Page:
Chairman Bernanke's Clarity Issue

An ill-timed statement hit the airwaves, but the Fed chief hasn't changed his mission for improved communications

For a Federal Reserve chairman, loose lips may not sink ships, but they can send Wall Street into a tizzy, as Ben Bernanke has learned three months into the job. The markets took a tumble on May 2 after CNBC anchor Maria Bartiromo announced on the air that the Fed chief had told her at a party that investors had misconstrued his stance on a possible end to rate hikes in his Apr. 27 speech before lawmakers. (Bartiromo contributes a regular column to BusinessWeek.)

Chalk it up to on-the-job training for the world's most powerful central banker. Bernanke has made it his mission to bring more openness to an institution that has long shielded its deliberations from the public. While straight shooting may have backfired in this skirmish, Bernanke is unlikely to step back from his campaign.

"He would rather make mistakes than clam up," says former Fed Governor Lyle Gramley, now senior economic adviser at the Stanford Washington Research Group. Bernanke may even conclude from the episode that he needs to accelerate his openness project, say Fed watchers. For now, he will likely stay mum until the next meeting of the Federal Open Markets Committee on May 10, which is expected to raise rates another quarter point, to 5%.


  While Bernanke is unlikely to make radical changes in the statement issued after that FOMC meeting, Fed watchers say he could aid his cause by eventually disclosing the central bank's forecasts of economic growth and inflation more frequently to the public.

After all, Bernanke faces a special challenge explaining the Fed's intentions right now. After a string of 15 consecutive quarter-point rate hikes by the central bank since June, 2004, he's operating at a delicate moment. The markets are on pins and needles about when the tightening cycle might ease.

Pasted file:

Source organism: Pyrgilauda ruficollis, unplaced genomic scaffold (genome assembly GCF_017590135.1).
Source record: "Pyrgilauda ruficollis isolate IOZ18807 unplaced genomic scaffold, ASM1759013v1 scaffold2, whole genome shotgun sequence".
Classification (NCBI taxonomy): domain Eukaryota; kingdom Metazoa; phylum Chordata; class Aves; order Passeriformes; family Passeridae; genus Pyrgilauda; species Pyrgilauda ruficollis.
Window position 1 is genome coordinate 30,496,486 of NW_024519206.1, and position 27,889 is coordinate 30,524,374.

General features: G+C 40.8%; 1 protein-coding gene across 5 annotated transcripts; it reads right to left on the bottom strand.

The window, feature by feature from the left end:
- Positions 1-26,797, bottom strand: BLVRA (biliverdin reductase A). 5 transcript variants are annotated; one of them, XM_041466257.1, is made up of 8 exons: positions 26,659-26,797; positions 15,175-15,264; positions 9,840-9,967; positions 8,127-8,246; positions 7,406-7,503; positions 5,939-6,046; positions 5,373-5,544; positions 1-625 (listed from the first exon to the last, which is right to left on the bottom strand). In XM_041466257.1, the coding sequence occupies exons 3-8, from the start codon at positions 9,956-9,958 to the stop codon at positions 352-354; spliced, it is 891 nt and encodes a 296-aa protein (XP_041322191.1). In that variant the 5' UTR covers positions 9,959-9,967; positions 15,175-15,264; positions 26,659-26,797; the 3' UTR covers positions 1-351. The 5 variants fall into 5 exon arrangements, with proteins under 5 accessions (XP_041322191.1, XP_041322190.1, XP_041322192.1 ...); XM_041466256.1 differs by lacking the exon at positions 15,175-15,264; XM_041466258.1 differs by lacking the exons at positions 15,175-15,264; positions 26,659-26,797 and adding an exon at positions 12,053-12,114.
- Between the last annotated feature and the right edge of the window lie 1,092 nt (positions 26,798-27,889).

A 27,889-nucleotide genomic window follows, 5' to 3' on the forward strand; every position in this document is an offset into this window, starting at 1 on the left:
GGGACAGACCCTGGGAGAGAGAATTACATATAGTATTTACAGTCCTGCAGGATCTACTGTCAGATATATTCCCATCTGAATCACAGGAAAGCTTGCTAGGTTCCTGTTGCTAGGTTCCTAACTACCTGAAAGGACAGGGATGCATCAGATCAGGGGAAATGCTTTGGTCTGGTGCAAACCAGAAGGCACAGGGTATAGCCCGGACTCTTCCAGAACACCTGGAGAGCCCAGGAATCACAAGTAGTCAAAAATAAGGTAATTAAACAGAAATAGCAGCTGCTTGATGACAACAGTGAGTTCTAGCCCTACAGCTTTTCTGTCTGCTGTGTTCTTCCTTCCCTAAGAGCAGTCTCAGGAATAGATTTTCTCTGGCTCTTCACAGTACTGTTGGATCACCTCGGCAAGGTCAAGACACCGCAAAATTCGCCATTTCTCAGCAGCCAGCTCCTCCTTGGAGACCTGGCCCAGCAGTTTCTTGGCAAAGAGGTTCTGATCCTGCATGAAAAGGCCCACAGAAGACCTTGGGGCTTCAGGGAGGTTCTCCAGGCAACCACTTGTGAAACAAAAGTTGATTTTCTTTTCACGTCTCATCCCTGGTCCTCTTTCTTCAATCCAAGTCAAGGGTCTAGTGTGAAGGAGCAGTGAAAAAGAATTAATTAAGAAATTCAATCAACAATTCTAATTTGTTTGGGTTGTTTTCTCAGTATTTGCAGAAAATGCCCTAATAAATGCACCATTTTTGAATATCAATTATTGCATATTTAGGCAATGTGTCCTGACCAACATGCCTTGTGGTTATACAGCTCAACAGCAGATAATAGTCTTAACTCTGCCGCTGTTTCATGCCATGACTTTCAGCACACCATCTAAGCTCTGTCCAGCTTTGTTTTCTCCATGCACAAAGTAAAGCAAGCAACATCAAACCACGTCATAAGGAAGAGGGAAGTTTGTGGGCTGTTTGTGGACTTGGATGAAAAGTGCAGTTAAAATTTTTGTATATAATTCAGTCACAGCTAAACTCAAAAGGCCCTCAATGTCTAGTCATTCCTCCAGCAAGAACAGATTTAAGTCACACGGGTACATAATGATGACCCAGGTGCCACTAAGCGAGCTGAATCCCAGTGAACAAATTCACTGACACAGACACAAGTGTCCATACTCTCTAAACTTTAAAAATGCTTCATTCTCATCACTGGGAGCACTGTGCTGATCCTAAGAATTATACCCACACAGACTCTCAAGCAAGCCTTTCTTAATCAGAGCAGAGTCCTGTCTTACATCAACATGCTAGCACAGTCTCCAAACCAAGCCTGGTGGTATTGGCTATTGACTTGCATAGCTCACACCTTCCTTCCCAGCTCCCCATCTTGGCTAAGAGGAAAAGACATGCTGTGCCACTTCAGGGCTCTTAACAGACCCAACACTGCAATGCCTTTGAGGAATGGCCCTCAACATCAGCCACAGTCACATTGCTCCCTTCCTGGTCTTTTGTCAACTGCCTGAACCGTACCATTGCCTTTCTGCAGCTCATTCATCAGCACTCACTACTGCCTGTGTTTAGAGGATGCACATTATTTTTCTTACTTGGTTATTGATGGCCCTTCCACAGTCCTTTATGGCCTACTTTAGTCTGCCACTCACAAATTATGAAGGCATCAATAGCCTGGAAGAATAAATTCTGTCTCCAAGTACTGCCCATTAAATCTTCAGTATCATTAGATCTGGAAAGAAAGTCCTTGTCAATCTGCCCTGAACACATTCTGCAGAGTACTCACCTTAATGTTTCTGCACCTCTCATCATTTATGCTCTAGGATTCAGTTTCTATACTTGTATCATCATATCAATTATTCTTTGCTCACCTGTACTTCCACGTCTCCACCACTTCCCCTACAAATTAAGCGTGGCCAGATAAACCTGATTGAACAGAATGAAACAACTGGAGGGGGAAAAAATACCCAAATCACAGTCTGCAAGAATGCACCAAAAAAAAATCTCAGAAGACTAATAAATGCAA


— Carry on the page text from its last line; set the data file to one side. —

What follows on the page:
At his last public appearance before a congressional panel, on Apr. 27, Bernanke signaled strongly that the Fed may take a temporary pause, or "take no action at one or more meetings," while it digests incoming data about the health of the economy. He added that "a decision to take no action at a particular meeting does not preclude actions at subsequent meetings." Investors looking for good news focused on the first half of that message, and bid stocks and Treasuries higher on Apr. 27 immediately after his statement. The optimism was deflated after Bartiromo's May 2 remarks.


  To avoid market misperceptions in the future, Fed watchers say Bernanke and the Fed have to do a better job explaining the rationale behind a shift from lock-step rate hikes to a period of intermittent rate hikes. "It's a new game," says Alan Sinai, global chief economist at Decision Economics. "The Fed has launched into a different phase."

The Fed may not end rate hikes altogether, because inflation is creeping up in tandem with rising oil prices and tightening labor markets. But it may not raise rates at every meeting, because the effects of earlier rate hikes will likely kick in soon to slow down the economy. By releasing its forecasts for economic growth and inflation on a more frequent basis, the Fed may help the public understand better why policymakers may choose to sit out one rate hike -- even in the face of inflation -- if the economy looks headed for a slowdown over the next few months.

As Bernanke's brush with Bartiromo shows, the path to more openness won't always be smooth. But the Fed chief still seems committed to his mission, betting that the central bank will be able to do its job better when it communicates its intentions clearly to the markets.

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